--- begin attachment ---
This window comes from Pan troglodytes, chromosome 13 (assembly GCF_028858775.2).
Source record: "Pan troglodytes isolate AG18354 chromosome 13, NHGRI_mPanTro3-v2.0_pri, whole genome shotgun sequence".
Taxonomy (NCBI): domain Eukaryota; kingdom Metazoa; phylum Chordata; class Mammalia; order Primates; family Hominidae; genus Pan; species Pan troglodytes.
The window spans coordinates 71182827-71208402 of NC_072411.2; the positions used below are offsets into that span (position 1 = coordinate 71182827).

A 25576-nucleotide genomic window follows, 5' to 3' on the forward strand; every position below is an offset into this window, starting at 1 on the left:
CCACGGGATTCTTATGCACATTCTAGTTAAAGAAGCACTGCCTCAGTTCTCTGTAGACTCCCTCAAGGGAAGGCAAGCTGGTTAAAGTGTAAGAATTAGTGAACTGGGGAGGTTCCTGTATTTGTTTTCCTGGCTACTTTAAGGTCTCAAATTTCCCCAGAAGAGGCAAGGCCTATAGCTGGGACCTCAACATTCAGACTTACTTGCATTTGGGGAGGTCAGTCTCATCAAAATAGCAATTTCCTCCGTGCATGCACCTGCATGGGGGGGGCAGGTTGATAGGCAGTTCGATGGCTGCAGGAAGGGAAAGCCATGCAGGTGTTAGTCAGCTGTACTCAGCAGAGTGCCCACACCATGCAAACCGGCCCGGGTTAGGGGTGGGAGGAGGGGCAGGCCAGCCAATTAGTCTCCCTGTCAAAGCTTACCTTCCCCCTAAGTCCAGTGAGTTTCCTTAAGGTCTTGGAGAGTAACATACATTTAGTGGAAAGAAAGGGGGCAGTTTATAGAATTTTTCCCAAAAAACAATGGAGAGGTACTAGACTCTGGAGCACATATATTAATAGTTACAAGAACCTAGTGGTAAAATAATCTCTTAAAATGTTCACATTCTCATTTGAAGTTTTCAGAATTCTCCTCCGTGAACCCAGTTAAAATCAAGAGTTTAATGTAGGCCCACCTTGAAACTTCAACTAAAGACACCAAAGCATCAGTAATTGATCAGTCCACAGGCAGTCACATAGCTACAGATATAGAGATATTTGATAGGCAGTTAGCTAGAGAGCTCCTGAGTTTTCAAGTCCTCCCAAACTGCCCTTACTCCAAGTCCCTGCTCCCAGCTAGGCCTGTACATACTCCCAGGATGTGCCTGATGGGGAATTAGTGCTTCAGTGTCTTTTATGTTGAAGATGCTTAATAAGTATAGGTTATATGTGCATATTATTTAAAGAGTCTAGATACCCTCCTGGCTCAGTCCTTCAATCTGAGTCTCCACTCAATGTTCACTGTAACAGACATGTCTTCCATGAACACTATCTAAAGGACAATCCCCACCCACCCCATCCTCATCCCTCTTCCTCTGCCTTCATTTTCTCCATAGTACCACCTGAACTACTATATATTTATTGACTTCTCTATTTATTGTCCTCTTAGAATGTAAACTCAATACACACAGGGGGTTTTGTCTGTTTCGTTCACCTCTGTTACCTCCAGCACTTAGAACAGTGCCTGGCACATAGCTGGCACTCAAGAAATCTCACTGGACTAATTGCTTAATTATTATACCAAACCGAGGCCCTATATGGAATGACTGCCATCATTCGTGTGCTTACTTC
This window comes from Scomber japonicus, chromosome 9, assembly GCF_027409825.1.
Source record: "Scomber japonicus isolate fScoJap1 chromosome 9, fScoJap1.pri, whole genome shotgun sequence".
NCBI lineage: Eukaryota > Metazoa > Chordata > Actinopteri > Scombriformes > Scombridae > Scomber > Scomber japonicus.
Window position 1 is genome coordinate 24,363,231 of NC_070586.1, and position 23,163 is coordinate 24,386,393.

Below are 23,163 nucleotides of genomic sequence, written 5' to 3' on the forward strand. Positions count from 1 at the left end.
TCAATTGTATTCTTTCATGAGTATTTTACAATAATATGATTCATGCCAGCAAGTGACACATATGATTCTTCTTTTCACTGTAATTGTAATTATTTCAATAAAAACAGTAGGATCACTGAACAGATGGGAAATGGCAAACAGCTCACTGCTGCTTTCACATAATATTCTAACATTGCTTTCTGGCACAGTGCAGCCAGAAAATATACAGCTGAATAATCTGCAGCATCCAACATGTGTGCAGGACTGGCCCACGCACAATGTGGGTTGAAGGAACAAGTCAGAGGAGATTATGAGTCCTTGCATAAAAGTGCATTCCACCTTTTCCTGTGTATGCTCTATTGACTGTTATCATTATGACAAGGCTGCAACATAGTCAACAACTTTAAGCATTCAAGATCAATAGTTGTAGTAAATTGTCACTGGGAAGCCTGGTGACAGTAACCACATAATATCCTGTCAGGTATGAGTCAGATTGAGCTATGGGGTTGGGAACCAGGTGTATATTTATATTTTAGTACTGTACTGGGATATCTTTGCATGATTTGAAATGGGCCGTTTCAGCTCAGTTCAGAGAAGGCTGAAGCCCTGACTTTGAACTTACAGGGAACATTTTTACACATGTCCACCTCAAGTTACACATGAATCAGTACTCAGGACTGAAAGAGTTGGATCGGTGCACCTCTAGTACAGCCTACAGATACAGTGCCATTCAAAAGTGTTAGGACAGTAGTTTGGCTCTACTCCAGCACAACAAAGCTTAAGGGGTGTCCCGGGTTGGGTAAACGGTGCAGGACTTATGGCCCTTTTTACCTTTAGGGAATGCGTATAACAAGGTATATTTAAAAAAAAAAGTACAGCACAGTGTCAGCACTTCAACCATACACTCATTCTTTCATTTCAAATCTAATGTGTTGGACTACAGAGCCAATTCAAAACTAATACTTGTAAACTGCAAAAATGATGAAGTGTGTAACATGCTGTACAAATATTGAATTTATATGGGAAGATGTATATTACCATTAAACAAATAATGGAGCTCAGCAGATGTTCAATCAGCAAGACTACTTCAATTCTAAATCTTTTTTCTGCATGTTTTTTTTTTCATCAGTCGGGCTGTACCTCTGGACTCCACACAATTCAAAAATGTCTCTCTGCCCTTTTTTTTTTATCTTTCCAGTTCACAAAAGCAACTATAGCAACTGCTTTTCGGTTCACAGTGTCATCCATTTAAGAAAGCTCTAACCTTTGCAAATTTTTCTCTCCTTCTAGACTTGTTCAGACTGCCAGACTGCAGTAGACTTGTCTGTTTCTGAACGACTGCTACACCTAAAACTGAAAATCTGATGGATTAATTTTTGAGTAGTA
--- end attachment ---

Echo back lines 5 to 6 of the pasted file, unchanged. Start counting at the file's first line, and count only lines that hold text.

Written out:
A 25576-nucleotide genomic window follows, 5' to 3' on the forward strand; every position below is an offset into this window, starting at 1 on the left:
CCACGGGATTCTTATGCACATTCTAGTTAAAGAAGCACTGCCTCAGTTCTCTGTAGACTCCCTCAAGGGAAGGCAAGCTGGTTAAAGTGTAAGAATTAGTGAACTGGGGAGGTTCCTGTATTTGTTTTCCTGGCTACTTTAAGGTCTCAAATTTCCCCAGAAGAGGCAAGGCCTATAGCTGGGACCTCAACATTCAGACTTACTTGCATTTGGGGAGGTCAGTCTCATCAAAATAGCAATTTCCTCCGTGCATGCACCTGCATGGGGGGGGCAGGTTGATAGGCAGTTCGATGGCTGCAGGAAGGGAAAGCCATGCAGGTGTTAGTCAGCTGTACTCAGCAGAGTGCCCACACCATGCAAACCGGCCCGGGTTAGGGGTGGGAGGAGGGGCAGGCCAGCCAATTAGTCTCCCTGTCAAAGCTTACCTTCCCCCTAAGTCCAGTGAGTTTCCTTAAGGTCTTGGAGAGTAACATACATTTAGTGGAAAGAAAGGGGGCAGTTTATAGAATTTTTCCCAAAAAACAATGGAGAGGTACTAGACTCTGGAGCACATATATTAATAGTTACAAGAACCTAGTGGTAAAATAATCTCTTAAAATGTTCACATTCTCATTTGAAGTTTTCAGAATTCTCCTCCGTGAACCCAGTTAAAATCAAGAGTTTAATGTAGGCCCACCTTGAAACTTCAACTAAAGACACCAAAGCATCAGTAATTGATCAGTCCACAGGCAGTCACATAGCTACAGATATAGAGATATTTGATAGGCAGTTAGCTAGAGAGCTCCTGAGTTTTCAAGTCCTCCCAAACTGCCCTTACTCCAAGTCCCTGCTCCCAGCTAGGCCTGTACATACTCCCAGGATGTGCCTGATGGGGAATTAGTGCTTCAGTGTCTTTTATGTTGAAGATGCTTAATAAGTATAGGTTATATGTGCATATTATTTAAAGAGTCTAGATACCCTCCTGGCTCAGTCCTTCAATCTGAGTCTCCACTCAATGTTCACTGTAACAGACATGTCTTCCATGAACACTATCTAAAGGACAATCCCCACCCACCCCATCCTCATCCCTCTTCCTCTGCCTTCATTTTCTCCATAGTACCACCTGAACTACTATATATTTATTGACTTCTCTATTTATTGTCCTCTTAGAATGTAAACTCAATACACACAGGGGGTTTTGTCTGTTTCGTTCACCTCTGTTACCTCCAGCACTTAGAACAGTGCCTGGCACATAGCTGGCACTCAAGAAATCTCACTGGACTAATTGCTTAATTATTATACCAAACCGAGGCCCTATATGGAATGACTGCCATCATTCGTGTGCTTACTTC